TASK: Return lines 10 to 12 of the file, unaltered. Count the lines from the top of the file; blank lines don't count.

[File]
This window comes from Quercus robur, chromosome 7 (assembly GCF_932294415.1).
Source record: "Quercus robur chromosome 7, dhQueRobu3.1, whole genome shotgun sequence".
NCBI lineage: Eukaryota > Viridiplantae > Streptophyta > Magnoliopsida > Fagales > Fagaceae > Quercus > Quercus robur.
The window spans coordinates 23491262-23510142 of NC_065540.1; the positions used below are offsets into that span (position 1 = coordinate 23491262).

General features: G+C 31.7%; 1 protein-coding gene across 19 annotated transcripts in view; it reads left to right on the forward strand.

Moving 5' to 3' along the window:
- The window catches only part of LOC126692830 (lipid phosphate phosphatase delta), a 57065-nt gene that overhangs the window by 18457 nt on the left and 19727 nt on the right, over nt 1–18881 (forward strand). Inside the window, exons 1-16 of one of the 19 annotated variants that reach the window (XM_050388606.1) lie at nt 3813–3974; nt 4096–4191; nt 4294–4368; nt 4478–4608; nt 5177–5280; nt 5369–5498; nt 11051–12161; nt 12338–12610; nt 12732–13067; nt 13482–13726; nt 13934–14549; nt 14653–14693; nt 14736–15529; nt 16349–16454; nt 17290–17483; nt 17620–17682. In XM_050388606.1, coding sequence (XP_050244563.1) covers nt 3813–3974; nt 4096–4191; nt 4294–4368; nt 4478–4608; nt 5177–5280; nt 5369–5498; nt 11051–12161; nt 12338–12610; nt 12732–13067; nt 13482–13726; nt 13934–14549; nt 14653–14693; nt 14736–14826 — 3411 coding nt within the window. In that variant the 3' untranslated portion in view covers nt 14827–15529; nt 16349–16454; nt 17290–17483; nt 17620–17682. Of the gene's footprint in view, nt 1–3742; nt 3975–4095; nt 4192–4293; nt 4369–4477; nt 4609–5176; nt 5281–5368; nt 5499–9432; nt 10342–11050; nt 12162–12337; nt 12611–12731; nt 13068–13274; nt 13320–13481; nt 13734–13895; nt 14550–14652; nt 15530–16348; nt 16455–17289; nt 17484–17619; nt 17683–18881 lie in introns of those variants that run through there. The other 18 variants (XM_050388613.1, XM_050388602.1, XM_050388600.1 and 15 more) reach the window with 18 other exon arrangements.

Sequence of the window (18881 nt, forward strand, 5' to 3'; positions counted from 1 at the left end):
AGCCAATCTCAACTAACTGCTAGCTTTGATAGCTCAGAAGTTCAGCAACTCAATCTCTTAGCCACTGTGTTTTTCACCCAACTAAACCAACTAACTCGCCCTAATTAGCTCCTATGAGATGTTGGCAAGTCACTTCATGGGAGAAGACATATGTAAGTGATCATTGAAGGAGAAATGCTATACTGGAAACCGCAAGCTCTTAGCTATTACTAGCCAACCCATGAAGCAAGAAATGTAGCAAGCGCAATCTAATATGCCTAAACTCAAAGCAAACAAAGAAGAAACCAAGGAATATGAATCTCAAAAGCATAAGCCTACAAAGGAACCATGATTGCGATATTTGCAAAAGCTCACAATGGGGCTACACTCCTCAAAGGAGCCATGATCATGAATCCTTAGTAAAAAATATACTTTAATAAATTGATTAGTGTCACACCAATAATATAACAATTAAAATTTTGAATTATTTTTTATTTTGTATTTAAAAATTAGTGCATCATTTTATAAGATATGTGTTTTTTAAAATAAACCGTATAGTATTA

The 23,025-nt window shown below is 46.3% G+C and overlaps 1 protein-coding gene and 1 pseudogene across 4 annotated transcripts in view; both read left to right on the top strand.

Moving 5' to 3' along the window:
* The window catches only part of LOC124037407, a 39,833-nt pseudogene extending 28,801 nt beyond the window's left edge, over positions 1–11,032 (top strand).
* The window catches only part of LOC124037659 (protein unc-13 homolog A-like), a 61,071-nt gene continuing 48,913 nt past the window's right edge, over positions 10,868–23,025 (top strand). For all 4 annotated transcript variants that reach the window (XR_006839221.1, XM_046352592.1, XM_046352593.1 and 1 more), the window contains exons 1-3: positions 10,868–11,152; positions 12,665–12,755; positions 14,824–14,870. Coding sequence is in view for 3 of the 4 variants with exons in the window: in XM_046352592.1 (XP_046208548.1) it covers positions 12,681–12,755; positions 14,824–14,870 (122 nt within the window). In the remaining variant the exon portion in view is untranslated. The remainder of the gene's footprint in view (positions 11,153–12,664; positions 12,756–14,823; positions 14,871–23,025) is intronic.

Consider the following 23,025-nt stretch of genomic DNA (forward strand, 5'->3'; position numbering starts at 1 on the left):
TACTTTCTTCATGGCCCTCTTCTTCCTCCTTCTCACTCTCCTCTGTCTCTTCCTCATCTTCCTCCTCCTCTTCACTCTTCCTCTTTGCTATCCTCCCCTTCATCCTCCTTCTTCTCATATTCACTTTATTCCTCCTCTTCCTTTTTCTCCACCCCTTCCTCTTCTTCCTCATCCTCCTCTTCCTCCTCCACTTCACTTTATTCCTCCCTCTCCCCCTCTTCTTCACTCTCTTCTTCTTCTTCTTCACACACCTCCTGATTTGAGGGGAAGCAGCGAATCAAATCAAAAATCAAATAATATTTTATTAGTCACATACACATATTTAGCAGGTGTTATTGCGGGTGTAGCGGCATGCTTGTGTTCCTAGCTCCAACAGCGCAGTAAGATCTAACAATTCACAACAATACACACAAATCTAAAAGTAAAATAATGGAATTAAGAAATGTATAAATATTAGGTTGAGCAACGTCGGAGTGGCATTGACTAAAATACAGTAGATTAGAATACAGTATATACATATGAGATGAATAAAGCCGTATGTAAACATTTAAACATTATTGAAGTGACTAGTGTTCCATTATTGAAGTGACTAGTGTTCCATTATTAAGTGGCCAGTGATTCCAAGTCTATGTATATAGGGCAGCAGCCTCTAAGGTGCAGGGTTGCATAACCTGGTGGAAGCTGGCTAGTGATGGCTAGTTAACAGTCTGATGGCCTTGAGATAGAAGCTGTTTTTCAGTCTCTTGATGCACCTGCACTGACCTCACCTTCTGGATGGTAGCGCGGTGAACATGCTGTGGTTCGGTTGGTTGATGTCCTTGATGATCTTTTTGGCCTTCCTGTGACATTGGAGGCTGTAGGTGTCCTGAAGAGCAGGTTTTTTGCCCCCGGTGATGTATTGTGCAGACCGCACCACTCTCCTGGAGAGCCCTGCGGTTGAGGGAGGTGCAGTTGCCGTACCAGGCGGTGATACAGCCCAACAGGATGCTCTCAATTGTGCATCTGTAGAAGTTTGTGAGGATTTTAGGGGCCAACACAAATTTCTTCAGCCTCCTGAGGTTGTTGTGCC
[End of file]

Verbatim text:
The 23,025-nt window shown below is 46.3% G+C and overlaps 1 protein-coding gene and 1 pseudogene across 4 annotated transcripts in view; both read left to right on the top strand.

Moving 5' to 3' along the window:
* The window catches only part of LOC124037407, a 39,833-nt pseudogene extending 28,801 nt beyond the window's left edge, over positions 1–11,032 (top strand).